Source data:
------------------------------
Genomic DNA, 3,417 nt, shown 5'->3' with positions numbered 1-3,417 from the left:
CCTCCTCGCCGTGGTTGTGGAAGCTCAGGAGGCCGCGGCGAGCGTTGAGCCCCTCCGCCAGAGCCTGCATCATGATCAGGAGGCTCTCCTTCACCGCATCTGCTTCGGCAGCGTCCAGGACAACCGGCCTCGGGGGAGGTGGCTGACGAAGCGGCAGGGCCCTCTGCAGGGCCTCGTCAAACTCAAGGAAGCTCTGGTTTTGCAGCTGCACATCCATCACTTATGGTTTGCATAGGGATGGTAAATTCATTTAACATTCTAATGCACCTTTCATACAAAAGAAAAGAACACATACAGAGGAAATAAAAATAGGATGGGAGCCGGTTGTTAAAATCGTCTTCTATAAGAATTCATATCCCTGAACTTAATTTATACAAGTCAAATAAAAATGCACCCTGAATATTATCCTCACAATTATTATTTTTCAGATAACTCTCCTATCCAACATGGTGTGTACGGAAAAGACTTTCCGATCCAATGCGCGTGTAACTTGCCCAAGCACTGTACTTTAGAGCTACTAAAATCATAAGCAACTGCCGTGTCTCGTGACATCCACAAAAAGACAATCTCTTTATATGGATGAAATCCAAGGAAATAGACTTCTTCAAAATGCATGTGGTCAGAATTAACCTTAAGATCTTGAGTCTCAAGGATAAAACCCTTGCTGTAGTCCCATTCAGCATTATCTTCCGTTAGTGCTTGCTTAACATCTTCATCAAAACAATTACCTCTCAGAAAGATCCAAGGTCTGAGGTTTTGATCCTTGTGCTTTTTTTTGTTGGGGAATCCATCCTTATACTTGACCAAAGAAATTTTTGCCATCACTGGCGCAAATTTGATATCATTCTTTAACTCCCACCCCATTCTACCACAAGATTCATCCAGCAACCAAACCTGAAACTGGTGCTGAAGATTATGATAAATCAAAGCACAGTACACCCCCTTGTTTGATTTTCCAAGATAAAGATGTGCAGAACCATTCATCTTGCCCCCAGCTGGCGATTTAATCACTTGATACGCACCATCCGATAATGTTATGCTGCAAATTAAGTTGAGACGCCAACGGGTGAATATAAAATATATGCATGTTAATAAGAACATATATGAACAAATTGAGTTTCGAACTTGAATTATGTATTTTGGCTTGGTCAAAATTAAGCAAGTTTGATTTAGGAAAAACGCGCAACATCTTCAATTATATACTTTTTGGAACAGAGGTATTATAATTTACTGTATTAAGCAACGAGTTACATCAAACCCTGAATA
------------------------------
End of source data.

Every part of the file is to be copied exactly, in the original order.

Genomic DNA, 3,417 nt, shown 5'->3' with positions numbered 1-3,417 from the left:
CCTCCTCGCCGTGGTTGTGGAAGCTCAGGAGGCCGCGGCGAGCGTTGAGCCCCTCCGCCAGAGCCTGCATCATGATCAGGAGGCTCTCCTTCACCGCATCTGCTTCGGCAGCGTCCAGGACAACCGGCCTCGGGGGAGGTGGCTGACGAAGCGGCAGGGCCCTCTGCAGGGCCTCGTCAAACTCAAGGAAGCTCTGGTTTTGCAGCTGCACATCCATCACTTATGGTTTGCATAGGGATGGTAAATTCATTTAACATTCTAATGCACCTTTCATACAAAAGAAAAGAACACATACAGAGGAAATAAAAATAGGATGGGAGCCGGTTGTTAAAATCGTCTTCTATAAGAATTCATATCCCTGAACTTAATTTATACAAGTCAAATAAAAATGCACCCTGAATATTATCCTCACAATTATTATTTTTCAGATAACTCTCCTATCCAACATGGTGTGTACGGAAAAGACTTTCCGATCCAATGCGCGTGTAACTTGCCCAAGCACTGTACTTTAGAGCTACTAAAATCATAAGCAACTGCCGTGTCTCGTGACATCCACAAAAAGACAATCTCTTTATATGGATGAAATCCAAGGAAATAGACTTCTTCAAAATGCATGTGGTCAGAATTAACCTTAAGATCTTGAGTCTCAAGGATAAAACCCTTGCTGTAGTCCCATTCAGCATTATCTTCCGTTAGTGCTTGCTTAACATCTTCATCAAAACAATTACCTCTCAGAAAGATCCAAGGTCTGAGGTTTTGATCCTTGTGCTTTTTTTTGTTGGGGAATCCATCCTTATACTTGACCAAAGAAATTTTTGCCATCACTGGCGCAAATTTGATATCATTCTTTAACTCCCACCCCATTCTACCACAAGATTCATCCAGCAACCAAACCTGAAACTGGTGCTGAAGATTATGATAAATCAAAGCACAGTACACCCCCTTGTTTGATTTTCCAAGATAAAGATGTGCAGAACCATTCATCTTGCCCCCAGCTGGCGATTTAATCACTTGATACGCACCATCCGATAATGTTATGCTGCAAATTAAGTTGAGACGCCAACGGGTGAATATAAAATATATGCATGTTAATAAGAACATATATGAACAAATTGAGTTTCGAACTTGAATTATGTATTTTGGCTTGGTCAAAATTAAGCAAGTTTGATTTAGGAAAAACGCGCAACATCTTCAATTATATACTTTTTGGAACAGAGGTATTATAATTTACTGTATTAAGCAACGAGTTACATCAAACCCTGAATA